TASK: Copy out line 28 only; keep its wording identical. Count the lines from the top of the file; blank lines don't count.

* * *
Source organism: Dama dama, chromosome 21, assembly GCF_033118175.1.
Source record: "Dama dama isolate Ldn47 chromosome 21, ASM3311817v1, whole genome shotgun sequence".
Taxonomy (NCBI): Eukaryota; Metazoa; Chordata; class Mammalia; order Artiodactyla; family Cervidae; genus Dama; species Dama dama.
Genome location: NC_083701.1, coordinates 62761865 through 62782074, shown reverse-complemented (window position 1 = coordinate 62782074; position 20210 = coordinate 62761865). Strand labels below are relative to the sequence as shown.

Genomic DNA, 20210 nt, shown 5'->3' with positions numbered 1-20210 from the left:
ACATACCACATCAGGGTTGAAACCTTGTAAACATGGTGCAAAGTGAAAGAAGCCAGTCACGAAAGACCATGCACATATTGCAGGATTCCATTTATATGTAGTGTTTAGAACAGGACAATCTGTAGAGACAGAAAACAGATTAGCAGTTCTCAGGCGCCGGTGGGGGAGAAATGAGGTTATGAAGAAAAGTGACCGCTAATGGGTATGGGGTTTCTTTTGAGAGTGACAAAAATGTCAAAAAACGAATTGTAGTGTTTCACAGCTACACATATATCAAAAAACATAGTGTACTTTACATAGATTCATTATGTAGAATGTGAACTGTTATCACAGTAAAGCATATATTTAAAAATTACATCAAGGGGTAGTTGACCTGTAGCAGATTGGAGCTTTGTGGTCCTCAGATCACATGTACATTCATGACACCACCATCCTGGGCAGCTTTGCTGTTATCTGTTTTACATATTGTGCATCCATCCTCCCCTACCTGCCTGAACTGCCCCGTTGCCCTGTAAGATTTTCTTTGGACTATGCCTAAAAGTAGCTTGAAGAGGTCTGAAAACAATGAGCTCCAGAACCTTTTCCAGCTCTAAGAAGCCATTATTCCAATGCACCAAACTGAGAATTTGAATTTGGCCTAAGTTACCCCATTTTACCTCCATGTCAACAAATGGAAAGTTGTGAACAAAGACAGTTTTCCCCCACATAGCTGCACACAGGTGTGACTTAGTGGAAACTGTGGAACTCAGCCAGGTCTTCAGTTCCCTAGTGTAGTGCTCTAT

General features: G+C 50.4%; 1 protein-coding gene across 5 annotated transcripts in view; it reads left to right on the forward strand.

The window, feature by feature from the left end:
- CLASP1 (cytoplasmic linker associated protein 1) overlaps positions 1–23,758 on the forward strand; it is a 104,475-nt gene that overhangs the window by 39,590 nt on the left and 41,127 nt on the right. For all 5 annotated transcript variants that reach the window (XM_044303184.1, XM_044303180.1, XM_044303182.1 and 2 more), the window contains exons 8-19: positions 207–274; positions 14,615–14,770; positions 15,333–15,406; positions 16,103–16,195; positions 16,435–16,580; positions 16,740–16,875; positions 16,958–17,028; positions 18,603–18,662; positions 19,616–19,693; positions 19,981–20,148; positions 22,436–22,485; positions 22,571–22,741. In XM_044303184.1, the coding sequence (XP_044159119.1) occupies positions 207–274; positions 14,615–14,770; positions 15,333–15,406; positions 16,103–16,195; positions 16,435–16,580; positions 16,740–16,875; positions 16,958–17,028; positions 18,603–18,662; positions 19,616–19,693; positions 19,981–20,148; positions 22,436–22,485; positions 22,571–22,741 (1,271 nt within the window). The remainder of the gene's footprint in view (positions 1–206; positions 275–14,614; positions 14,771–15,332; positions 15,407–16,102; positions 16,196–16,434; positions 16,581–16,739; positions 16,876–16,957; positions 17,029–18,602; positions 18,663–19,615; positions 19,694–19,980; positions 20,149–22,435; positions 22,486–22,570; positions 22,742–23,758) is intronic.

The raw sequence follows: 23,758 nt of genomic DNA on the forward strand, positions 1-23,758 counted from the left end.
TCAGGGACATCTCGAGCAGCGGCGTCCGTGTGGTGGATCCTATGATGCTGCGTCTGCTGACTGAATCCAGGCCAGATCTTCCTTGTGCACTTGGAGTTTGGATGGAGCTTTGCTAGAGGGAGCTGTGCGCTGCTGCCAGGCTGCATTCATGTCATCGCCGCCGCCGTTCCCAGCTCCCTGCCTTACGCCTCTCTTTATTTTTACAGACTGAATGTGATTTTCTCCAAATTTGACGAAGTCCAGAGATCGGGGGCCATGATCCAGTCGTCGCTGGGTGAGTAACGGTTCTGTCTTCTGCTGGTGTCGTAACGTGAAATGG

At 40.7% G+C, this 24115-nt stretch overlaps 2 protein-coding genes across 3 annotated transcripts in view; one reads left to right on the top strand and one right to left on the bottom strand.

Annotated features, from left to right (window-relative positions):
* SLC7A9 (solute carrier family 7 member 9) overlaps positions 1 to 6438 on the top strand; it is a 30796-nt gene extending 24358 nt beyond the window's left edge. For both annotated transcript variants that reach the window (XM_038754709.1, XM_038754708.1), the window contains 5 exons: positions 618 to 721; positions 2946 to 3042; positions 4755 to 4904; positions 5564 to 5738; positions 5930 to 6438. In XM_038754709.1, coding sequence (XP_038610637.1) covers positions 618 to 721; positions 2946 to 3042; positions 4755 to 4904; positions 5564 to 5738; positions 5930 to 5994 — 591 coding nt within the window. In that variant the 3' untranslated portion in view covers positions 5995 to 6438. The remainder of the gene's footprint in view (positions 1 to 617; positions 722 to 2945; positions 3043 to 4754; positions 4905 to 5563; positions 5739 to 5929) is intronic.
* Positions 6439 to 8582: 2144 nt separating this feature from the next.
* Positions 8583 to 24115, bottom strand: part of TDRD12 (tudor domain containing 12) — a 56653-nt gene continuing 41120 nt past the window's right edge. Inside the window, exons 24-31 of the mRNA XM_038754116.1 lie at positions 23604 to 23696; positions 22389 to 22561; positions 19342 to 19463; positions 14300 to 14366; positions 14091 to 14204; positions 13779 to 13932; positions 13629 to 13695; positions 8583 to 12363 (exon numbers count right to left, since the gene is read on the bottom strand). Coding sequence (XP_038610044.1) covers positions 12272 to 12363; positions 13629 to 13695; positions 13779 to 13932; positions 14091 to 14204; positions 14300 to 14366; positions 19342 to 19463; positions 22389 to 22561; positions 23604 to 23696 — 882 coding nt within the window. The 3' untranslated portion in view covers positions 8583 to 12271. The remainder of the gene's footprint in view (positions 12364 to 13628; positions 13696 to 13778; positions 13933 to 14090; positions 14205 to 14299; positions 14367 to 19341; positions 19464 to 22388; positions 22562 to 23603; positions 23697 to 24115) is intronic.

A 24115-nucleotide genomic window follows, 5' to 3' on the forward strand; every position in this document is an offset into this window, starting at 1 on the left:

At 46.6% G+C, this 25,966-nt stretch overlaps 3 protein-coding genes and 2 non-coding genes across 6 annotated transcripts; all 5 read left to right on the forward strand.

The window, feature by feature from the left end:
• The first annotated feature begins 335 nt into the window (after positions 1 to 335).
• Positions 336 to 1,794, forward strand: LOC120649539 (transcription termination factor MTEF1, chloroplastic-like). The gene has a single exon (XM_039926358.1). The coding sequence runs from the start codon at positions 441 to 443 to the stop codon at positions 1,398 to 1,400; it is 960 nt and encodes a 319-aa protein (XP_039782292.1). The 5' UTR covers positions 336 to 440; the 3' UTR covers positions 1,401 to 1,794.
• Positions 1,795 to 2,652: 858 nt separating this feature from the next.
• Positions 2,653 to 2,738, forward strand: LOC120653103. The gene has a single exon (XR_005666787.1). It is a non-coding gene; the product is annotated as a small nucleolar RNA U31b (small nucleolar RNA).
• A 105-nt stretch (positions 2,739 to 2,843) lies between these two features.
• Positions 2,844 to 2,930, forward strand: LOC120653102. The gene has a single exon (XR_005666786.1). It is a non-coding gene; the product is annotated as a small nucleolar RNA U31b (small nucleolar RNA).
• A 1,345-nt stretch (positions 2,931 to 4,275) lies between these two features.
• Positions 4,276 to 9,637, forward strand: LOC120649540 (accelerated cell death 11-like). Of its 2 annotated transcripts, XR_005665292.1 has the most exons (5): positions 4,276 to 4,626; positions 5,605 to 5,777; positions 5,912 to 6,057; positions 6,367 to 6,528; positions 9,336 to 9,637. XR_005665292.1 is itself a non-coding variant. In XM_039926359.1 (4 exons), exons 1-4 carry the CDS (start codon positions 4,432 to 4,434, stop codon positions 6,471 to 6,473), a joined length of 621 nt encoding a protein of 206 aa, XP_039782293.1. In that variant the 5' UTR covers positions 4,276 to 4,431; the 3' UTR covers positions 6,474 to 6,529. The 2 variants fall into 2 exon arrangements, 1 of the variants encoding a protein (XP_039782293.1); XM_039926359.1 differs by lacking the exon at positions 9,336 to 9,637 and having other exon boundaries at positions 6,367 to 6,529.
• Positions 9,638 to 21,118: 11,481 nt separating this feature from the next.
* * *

• Positions 9,638 to 21,118: 11,481 nt separating this feature from the next.